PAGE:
National Geographic photographer, filmmaker, and writer Peter McBride recently trekked nearly 700 miles through the Grand Canyon to document the hidden wilderness between the rim and the river. Yet this water warrior has been the Lorax of the wilderness for decades, traveling to far-flung locales in search of water and play. In this exclusive photo essay, McBride captures the transcendental power of the world’s most majestic arteries, which ultimately connect us all.
Wilderness is not a luxury, it is a necessity to the human spirit,” stated Edward Abbey decades ago. Since the passing of this famous western American rabble-rouser, I’d add “survival” to the end of his line, which is touted among conservationists. The reason is simple. Those wild places on the map, the far-flung locales that often look black from outer space because the web of lights and roads haven’t infiltrated them yet, frequently create and sustain the magic ingredient for our survival: water.
Having recently walked hundreds of miles through one of America’s UNESCO World Heritage Sites, the Grand Canyon, while on assignment for National Geographic, I’ve forged a new appreciation for the lifeblood that shapes our world and our bodies: water. And fresh water, particularly in the West, is most readily seen, enjoyed, and exploited in our rivers. They are the arteries of our planet, yet so often ignored. The Colorado River, as one example, no longer reaches the sea. Period. It dries up 100 miles north at the U.S.-Mexican border. Amazingly, this architect of the Grand Canyon ends in a whimper today—long before it kisses the sea—a beautiful dance it had previously claimed for more than five million years.
The Colorado “Running 1,450 miles across seven states and two countries, the Colorado River sustains not only nine national parks—those wild places adored by millions—but it also sources America’s salad bowl and is the foundation to a $26 billion recreation economy (named ‘the hardest working river in America’ on the Forbes Top 200 list). While many say this river, dubbed the American Nile, is the most loved, it is also the most litigated, thus forcing it to run dry before the ocean.” -raisetheriver.org; grandcanyontrust.org
Having witnessed this shocking reality firsthand, I’ve become enamored by wild places around the globe and the water sources that feed them. My expeditions, assignments, and curiosity have taken me from my backyard in Colorado to Africa’s Nile, India’s Ganges and even to our majestic frozen desert of the south, Antarctica, which stores the vast majority of the planet’s fresh water.
Antarctic Peninsula “The frozen world at the bottom of our globe is a kaleidoscope of hues, where you can glimpse every shade of white. It’s also our home’s cistern, storing over 60 percent of the world’s freshwater supply, neatly locked in the world’s largest ice sheet. As water shortages creep through more corners of the world, many are looking to Antarctica for solutions (some even proposing dragging icebergs north), but the logistical hurdles always point to a better solution: conserving what we have already, in our lakes and rivers.” -asoc.org; nationalgeographic.com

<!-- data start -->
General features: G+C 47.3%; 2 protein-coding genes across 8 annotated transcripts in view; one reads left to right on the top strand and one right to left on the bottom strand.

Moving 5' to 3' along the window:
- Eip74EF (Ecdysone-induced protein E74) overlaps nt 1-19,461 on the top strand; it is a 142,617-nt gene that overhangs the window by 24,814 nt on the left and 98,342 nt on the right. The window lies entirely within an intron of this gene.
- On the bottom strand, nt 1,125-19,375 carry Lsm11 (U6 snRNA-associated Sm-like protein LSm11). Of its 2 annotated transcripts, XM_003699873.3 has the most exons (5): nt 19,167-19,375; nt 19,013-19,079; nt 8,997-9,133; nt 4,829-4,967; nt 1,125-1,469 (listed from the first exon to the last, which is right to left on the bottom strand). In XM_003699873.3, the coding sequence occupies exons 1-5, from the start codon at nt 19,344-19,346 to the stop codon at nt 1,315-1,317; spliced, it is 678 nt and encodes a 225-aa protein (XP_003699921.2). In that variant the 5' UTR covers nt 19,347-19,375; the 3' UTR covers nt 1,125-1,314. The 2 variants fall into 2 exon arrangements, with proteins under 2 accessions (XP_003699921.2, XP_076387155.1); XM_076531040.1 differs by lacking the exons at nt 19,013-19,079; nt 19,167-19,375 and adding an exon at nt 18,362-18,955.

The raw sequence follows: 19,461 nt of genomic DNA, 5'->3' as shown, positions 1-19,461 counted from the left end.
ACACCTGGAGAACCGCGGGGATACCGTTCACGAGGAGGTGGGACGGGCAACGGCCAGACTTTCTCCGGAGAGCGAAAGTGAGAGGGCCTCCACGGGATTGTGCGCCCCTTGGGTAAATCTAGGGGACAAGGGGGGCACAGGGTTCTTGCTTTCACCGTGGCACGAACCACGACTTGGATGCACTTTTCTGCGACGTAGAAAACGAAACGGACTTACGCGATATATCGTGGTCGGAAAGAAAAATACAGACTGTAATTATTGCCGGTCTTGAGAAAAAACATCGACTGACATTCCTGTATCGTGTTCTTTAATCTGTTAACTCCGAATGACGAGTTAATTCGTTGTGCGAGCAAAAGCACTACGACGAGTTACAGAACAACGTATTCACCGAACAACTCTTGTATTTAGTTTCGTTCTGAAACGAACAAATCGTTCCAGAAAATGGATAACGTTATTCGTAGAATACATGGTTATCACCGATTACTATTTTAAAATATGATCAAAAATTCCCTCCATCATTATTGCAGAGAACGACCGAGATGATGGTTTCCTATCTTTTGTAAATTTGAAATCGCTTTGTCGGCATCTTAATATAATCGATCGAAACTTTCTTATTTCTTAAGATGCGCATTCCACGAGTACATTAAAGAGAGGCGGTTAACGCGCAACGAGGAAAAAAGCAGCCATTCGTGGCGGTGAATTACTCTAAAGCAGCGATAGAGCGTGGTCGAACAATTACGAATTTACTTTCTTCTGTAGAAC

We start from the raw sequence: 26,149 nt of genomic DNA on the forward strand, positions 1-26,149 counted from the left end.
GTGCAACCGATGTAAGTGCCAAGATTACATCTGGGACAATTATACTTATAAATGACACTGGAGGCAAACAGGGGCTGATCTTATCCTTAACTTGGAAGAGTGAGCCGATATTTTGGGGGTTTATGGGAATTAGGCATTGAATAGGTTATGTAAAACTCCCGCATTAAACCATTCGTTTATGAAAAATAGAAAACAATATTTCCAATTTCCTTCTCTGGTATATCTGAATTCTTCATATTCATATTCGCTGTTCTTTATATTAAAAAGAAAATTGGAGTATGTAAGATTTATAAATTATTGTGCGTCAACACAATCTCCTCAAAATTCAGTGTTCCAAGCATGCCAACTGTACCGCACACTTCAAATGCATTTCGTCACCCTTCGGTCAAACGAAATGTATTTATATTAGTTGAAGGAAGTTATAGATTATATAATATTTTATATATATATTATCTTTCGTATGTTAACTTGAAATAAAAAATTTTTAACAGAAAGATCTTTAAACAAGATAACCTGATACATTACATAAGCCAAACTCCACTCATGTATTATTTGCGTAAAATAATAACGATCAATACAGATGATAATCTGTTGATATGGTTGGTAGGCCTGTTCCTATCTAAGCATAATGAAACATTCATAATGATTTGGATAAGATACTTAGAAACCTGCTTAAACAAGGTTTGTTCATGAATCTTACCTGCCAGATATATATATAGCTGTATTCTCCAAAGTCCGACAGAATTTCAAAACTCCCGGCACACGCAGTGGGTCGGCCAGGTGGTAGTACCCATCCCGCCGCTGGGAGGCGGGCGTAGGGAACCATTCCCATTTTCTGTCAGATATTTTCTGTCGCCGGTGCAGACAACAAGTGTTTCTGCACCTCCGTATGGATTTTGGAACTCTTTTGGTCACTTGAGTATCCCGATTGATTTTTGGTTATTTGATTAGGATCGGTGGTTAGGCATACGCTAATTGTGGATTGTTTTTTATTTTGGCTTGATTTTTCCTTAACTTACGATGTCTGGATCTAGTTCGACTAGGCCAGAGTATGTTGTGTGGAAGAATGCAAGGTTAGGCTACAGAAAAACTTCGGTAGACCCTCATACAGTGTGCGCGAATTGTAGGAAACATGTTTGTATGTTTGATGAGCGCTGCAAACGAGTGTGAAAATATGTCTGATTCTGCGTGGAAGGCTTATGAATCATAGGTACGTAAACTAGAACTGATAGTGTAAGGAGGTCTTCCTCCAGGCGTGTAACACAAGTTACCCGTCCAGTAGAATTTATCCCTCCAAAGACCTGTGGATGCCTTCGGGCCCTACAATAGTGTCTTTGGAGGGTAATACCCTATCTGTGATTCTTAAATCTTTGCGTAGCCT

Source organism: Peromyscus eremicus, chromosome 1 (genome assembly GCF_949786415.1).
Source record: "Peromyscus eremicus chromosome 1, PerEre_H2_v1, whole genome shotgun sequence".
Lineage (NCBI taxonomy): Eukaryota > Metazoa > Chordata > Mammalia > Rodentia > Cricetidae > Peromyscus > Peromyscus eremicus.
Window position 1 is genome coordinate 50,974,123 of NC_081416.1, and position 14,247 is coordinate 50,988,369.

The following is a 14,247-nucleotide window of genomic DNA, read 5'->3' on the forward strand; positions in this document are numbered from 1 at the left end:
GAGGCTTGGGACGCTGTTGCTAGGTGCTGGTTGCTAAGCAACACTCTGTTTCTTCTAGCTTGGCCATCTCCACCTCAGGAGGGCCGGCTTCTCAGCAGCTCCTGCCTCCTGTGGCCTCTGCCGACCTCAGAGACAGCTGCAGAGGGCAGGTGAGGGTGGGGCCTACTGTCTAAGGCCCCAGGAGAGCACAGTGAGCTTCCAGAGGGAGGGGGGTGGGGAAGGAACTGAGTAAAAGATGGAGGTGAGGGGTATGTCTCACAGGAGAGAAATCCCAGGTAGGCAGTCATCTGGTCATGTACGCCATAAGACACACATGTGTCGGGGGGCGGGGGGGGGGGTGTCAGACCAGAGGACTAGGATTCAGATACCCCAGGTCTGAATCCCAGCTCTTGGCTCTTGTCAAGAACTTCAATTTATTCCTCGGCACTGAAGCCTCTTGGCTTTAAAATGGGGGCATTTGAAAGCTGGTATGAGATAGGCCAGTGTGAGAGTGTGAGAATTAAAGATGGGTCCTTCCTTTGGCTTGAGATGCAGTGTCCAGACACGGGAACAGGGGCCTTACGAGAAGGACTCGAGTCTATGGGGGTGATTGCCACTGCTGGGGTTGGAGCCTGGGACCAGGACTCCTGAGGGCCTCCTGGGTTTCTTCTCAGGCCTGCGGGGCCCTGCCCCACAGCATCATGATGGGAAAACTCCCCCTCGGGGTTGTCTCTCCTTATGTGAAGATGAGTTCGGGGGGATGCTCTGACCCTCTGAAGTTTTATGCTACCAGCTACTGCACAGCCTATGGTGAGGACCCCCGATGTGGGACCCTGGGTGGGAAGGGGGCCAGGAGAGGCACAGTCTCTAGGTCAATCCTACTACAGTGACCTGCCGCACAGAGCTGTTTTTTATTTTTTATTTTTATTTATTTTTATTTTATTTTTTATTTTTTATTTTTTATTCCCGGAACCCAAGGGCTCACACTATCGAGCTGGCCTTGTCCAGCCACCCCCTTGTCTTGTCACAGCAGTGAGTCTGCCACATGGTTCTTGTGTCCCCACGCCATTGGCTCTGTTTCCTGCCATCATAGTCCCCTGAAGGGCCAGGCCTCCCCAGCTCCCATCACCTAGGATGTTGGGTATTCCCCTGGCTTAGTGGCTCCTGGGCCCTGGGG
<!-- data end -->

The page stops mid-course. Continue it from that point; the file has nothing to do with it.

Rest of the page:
Unfortunately, the wild places around these flowing arteries are changing as rapidly as the rivers themselves. So the next you happen upon a river while traveling—whether in the wild or crossing one while motoring along a freeway—remember to slow down, take a look, and perhaps think about how we can tackle this issue together. As Abbey reminds us, your spirit could use a healthy view. That lifeline is critical to survival.
The Ganges “Considered a fluid representation of the divine by one billion Hindu, the Ganges is the world’s most sacred river. Yet it’s also one of the most contaminated, as 500 million people depend on it for survival and prayer. As more look to this 1,500-mile-long river—one that plummets four vertical miles across northern India, draining much of the Himalaya—for sustenance and spirituality, it may require more than prayer to endure what is asked of it.” -moef.nic.in; cseindia.org
Africa’s Botswana + Okavango Delta “From the arid hills of Kenya to the sprawling Okavango Delta in Botswana, water continues to shape cultures, wildlife, and landscapes. Yet its patterns are changing. For centuries, Mt. Kenya’s glaciers have naturally stored and released water supplies for Kenyan tribes, but nearly all 16 glaciers have receded and vanished, creating unpredictable flood and drought patterns downstream. The same ripple affects are appearing in other countries like Botswana, disrupting wildlife patterns and wilderness regions on many levels.” –lewa.org